It looks very different for documents and information in paper form. The common way in the document management system is via so called scanning. I.e. The documents must first be digitised via a scanner. What is important at this point: The scanning software of the scanner or a downstream software must have optical character recognition (OCR). In this way, the textual elements of the document are entered, and ideally allocated accordingly – and that is the most important source of information for a DMS using this medium. As a rule, these processes for the entry of content are developed and improved over the years, and consequently very precise – always with the requirement and assumption that the data featured in the document remains consistent. Unfortunately, this is not always the case, and therefore a stumbling block for the subsequent workflow of the relevant business processes.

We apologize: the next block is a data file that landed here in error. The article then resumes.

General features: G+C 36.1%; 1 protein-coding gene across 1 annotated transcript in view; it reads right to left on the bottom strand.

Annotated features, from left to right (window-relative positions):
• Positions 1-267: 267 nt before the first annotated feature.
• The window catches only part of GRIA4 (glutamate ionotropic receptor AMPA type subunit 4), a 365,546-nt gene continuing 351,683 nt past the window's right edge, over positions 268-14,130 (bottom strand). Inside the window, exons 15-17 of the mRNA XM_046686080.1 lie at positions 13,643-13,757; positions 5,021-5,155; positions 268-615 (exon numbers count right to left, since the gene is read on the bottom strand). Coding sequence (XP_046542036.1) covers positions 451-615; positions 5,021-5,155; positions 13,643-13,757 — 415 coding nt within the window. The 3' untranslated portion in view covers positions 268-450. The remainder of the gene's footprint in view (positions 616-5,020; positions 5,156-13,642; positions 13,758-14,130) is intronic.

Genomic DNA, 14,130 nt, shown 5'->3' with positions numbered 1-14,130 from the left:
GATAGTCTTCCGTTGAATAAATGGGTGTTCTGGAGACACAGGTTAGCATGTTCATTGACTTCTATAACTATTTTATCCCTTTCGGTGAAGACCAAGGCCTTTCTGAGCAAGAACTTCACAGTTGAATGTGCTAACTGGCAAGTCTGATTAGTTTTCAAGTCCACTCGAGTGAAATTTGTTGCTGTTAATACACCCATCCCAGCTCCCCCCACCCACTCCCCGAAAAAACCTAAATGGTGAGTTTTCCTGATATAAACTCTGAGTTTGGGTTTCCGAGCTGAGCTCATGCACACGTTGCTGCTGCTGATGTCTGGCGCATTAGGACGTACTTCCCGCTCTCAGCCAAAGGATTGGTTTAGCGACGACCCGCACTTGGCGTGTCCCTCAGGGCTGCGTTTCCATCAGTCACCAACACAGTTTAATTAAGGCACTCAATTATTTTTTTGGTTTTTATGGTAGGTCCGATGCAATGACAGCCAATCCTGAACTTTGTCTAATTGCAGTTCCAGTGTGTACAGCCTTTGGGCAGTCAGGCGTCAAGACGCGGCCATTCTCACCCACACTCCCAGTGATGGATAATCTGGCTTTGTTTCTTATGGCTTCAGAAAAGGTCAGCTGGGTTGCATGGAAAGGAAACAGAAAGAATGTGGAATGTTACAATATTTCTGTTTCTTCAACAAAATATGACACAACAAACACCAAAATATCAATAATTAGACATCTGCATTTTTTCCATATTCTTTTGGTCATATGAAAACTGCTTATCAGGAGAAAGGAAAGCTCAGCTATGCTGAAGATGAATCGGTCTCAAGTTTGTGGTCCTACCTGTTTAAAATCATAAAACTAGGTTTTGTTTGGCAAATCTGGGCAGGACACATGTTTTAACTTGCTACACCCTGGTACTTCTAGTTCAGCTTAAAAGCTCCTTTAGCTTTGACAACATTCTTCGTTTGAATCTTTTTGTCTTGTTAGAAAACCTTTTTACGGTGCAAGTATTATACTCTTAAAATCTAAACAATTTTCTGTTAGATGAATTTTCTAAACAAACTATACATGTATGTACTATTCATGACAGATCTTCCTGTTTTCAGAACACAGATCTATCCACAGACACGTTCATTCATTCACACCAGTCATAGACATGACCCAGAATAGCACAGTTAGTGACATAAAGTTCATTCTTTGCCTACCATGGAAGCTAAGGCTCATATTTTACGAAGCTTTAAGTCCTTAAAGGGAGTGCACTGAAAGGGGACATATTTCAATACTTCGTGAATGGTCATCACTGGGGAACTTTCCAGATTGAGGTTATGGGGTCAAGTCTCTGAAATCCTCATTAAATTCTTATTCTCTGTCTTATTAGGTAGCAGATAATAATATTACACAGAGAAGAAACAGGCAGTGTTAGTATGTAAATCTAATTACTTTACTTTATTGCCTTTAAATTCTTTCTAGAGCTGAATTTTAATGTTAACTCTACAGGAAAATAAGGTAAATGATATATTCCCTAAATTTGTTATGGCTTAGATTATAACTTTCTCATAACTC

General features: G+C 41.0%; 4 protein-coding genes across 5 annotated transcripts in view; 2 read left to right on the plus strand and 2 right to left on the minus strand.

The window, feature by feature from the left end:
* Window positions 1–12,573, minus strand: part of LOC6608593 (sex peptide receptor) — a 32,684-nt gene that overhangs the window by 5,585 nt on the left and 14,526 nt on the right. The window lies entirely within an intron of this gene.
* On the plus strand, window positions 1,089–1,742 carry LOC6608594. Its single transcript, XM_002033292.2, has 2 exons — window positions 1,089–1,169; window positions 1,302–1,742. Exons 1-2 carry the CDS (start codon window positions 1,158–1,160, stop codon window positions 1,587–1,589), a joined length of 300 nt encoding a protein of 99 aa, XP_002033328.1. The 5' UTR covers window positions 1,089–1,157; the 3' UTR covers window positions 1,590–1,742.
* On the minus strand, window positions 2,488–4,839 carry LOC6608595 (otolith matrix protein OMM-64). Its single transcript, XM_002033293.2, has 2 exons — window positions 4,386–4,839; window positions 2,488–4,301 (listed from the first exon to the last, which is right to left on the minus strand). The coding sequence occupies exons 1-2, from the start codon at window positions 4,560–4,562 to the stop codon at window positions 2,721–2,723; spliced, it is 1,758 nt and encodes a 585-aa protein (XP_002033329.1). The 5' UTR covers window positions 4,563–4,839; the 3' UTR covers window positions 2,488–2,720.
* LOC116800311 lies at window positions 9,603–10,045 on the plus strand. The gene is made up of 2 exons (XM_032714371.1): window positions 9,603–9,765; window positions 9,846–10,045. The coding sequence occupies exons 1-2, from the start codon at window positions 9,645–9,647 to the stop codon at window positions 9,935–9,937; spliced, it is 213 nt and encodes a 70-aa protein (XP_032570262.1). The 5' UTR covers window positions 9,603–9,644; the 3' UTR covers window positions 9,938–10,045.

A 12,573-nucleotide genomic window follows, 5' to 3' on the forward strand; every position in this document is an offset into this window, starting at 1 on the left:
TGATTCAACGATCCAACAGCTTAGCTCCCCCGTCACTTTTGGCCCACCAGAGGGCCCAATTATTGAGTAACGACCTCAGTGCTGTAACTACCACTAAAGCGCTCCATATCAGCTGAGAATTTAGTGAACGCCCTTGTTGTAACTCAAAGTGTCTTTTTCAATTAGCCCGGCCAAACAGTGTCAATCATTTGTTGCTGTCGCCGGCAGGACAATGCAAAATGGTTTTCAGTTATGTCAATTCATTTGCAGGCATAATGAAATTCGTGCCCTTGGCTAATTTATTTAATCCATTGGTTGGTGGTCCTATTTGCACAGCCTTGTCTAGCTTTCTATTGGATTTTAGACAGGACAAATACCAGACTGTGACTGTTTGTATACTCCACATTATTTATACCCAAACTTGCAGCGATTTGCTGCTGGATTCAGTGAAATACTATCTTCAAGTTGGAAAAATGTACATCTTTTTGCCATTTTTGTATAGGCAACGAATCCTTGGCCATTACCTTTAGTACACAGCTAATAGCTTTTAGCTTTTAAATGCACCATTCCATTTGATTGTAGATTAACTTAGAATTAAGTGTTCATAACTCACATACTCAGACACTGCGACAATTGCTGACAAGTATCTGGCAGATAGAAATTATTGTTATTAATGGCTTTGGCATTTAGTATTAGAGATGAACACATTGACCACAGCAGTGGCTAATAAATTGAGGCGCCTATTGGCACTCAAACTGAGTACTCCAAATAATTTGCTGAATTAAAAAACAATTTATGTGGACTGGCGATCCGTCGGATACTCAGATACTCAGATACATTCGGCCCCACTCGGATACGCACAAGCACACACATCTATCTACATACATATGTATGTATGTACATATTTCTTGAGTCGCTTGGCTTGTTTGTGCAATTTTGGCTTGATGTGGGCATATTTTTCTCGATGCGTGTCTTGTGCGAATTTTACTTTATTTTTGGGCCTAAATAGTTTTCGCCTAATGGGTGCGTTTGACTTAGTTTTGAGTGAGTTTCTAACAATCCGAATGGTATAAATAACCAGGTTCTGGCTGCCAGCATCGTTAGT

Distribution of information in the document management system
From now on, everything will remain digital, and media disruptions will no longer happen. A great advantage of a DMS is that all documents and information is automatically directed to the relevant company departments.
Where the documents and/or information are ultimately transported, is primarily dealt with by the DMS using the categorisation made. Via recognised and selected information, the document management system can determine for example: A document is a bill of lading, an incoming invoice or a contract etc.
It is at this point that a DMS has an important advantage: Because now, a contemporary document management system can engage with so-called workflows.
Document management systems and workflows – sit back and let it work